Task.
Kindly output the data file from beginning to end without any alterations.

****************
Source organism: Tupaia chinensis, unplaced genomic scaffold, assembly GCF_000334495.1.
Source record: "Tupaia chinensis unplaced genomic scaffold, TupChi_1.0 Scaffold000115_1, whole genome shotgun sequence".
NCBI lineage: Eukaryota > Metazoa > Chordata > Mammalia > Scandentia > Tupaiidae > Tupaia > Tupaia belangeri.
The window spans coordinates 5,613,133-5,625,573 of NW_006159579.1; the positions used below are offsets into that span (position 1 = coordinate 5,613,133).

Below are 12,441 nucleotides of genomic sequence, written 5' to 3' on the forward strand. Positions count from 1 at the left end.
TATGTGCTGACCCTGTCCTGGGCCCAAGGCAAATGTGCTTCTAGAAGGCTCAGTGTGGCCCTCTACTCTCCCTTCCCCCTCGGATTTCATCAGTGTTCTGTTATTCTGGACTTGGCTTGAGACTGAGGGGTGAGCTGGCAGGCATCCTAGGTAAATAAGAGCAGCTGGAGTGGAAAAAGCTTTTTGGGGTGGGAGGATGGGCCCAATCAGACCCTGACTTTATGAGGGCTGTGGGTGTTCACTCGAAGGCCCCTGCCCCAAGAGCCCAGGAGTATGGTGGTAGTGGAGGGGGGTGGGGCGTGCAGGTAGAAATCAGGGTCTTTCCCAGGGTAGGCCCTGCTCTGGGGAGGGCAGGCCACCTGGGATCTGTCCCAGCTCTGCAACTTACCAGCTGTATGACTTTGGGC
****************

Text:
Source organism: Tupaia chinensis, unplaced genomic scaffold, assembly GCF_000334495.1.
Source record: "Tupaia chinensis unplaced genomic scaffold, TupChi_1.0 Scaffold000115_1, whole genome shotgun sequence".
NCBI lineage: Eukaryota > Metazoa > Chordata > Mammalia > Scandentia > Tupaiidae > Tupaia > Tupaia belangeri.
The window spans coordinates 5,613,133-5,625,573 of NW_006159579.1; the positions used below are offsets into that span (position 1 = coordinate 5,613,133).

Below are 12,441 nucleotides of genomic sequence, written 5' to 3' on the forward strand. Positions count from 1 at the left end.
TATGTGCTGACCCTGTCCTGGGCCCAAGGCAAATGTGCTTCTAGAAGGCTCAGTGTGGCCCTCTACTCTCCCTTCCCCCTCGGATTTCATCAGTGTTCTGTTATTCTGGACTTGGCTTGAGACTGAGGGGTGAGCTGGCAGGCATCCTAGGTAAATAAGAGCAGCTGGAGTGGAAAAAGCTTTTTGGGGTGGGAGGATGGGCCCAATCAGACCCTGACTTTATGAGGGCTGTGGGTGTTCACTCGAAGGCCCCTGCCCCAAGAGCCCAGGAGTATGGTGGTAGTGGAGGGGGGTGGGGCGTGCAGGTAGAAATCAGGGTCTTTCCCAGGGTAGGCCCTGCTCTGGGGAGGGCAGGCCACCTGGGATCTGTCCCAGCTCTGCAACTTACCAGCTGTATGACTTTGGGC